A New Center for Media Innovation
When Point Park envisioned the future for its widely respected School of Communication, one of its foremost considerations was to create a state-of-the-art learning center where students could merge their energy, talent and ambition into a central location. In October 2015, the University revealed the result of that academic vision, the Center for Media Innovation which, when completed later this year, will give students the opportunity to work with the latest technology. The 4,000-square-foot center will cost $2.5 million to build and is made possible, in part, with a grant from the Allegheny Foundation. Trib Total Media is a sponsor of the Center.
A River Runs Through It
As a boy, Matthew Opdyke, Ph.D. waded into the local river every spare moment, digging through the sediment and turning over rocks to find snails and insects. He loved the thrill of discovering what other people didn’t see. Three decades and many scientific papers later, Opdyke, associate professor of environmental studies at Point Park, still feels that wonder of exploring nature and passes that exhilaration onto students who accompany him into the woods and streams. He has landed external grants so students can conduct their own research and help him do studies about aquatic ecology, wetlands restoration and lichens as an indicator of air quality.
Point Park journalism alumnus Ron Esser is well-known in the Pittsburgh area as the founder of Moondog’s, a popular club that showcases local musicians such as Grushecky and Norm Nardini. The club has a devoted following and is a beloved fixture in Blawnox. Esser also runs a diner called Starlite Lounge, whose pierogies were praised in the Food Network show, Diners, Drive-Ins and Dives. But Esser is much more than a successful businessman and a champion of live music. He has helped raised more than $2 million for the Community Food Bank as chairman of the Pittsburgh Blues Festival for the past 21 years.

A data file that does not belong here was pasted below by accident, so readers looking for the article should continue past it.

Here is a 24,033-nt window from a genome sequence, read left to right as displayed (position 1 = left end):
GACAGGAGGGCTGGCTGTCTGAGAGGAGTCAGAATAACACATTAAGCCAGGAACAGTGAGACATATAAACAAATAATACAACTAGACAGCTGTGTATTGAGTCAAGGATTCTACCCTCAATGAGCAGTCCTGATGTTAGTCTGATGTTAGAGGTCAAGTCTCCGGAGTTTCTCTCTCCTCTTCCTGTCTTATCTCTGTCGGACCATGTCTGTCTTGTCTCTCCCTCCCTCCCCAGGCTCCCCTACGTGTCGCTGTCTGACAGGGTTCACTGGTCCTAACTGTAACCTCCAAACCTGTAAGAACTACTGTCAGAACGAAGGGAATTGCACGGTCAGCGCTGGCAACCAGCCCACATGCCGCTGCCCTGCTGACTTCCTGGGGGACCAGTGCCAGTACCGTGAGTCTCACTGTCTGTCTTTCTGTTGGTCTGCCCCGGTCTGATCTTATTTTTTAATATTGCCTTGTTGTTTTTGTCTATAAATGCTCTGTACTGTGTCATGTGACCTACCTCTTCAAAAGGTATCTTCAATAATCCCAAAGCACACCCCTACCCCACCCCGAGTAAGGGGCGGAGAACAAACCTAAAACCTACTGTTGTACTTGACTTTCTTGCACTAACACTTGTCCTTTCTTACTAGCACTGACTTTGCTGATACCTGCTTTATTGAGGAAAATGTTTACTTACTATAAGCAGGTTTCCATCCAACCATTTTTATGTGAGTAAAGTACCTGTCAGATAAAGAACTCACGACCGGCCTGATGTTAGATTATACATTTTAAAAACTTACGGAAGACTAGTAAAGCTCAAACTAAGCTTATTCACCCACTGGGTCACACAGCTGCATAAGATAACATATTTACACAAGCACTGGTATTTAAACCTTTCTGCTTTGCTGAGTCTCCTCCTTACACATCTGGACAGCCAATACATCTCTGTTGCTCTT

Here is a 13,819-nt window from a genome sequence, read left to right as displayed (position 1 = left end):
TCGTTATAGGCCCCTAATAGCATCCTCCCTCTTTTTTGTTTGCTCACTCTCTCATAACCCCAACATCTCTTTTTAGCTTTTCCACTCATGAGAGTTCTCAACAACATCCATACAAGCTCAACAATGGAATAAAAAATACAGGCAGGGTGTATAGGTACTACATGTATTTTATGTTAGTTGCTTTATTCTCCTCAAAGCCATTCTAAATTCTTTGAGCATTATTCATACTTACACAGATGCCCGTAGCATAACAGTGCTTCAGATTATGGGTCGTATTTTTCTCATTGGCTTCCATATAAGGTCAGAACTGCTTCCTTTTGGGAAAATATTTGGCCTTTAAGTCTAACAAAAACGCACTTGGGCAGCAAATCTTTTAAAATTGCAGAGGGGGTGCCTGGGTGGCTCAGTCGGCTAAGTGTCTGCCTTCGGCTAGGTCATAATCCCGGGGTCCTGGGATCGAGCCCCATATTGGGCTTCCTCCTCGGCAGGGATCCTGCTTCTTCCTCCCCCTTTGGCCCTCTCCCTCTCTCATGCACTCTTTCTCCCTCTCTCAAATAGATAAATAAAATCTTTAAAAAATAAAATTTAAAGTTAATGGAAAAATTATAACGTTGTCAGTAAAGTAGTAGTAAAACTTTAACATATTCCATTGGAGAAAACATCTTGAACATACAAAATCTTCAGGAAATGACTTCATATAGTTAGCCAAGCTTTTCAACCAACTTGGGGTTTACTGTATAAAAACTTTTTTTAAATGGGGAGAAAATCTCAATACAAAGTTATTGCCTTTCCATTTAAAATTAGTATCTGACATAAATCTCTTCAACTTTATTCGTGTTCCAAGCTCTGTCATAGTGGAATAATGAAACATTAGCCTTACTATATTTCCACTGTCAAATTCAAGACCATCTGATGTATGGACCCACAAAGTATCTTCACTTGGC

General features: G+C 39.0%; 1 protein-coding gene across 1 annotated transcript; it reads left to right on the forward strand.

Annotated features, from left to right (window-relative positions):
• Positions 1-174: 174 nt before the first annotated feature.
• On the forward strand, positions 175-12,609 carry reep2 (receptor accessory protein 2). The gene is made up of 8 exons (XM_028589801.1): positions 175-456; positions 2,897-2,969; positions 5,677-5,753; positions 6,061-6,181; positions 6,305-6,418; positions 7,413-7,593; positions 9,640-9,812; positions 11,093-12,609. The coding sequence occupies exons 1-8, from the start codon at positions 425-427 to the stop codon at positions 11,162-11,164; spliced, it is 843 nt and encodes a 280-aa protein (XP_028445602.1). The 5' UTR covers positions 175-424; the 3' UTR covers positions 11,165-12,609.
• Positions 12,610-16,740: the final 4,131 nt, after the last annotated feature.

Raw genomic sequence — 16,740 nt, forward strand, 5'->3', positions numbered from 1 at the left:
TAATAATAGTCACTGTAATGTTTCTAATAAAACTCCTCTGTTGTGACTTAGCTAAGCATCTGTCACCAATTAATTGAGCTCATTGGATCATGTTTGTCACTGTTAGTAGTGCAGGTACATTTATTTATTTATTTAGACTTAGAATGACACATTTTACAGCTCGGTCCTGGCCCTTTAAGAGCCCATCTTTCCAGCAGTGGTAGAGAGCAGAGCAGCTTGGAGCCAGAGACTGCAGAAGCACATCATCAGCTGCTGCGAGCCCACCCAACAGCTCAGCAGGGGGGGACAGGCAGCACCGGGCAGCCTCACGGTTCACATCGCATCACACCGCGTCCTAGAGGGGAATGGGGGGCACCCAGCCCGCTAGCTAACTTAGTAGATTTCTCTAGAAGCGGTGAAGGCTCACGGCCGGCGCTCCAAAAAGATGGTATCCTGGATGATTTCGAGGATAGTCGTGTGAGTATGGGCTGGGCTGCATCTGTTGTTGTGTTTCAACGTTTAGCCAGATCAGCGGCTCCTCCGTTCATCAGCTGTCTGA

Point Park Represented in Pittsburgh's "40 Under 40"
Point Park was well-represented in Pittsburgh Magazine’s 2015 celebration of 40 Under 40, recognizing the accomplishments of young professionals in the region. Honorees included Nicholas Black, a lieutenant with Point Park’s campus police (pictured at right). The magazine noted that “Black often is the face parents meet at student orientation and the face their kids see when someone needs help. [He] reaches out to students with drug and alcohol classes, CPR and first-aid training, and he teaches the vital “Refuse to Be a Victim” crime-prevention course at the downtown campus."
School of Communication senior and former men’s basketball player Gabe McNeal knows the value of an education. He also knows what basketball has given him in his life. Now he’s using what he learned playing basketball at Point Park, and his upbringing in a household where reading was encouraged, to pass the message on to kids. McNeal, who starred at Point Park with over 1,000 career points, finished up his men’s basketball career after the 2013-14 season. Since then, he has blended education and basketball into his non-profit foundation, "Go Pro in the Game of Life."
Gifts at Work
“The Development and Alumni Relations team works to fund the mission of Point Park University by building a culture of philanthropy throughout the University community,” says Sharon Navoney, vice president of development and alumni relations. “Our goal is to help our students succeed.” At Point Park’s 2015 scholarship brunch, “one of our students expressed her deep gratitude to the gathering of donors and scholarship recipients,” recalls Navoney. She said, ‘Without your generosity, people like me could not even imagine attending college. You give us the opportunity to receive something that is so worthwhile, valuable and everlasting ... and that is an education.’”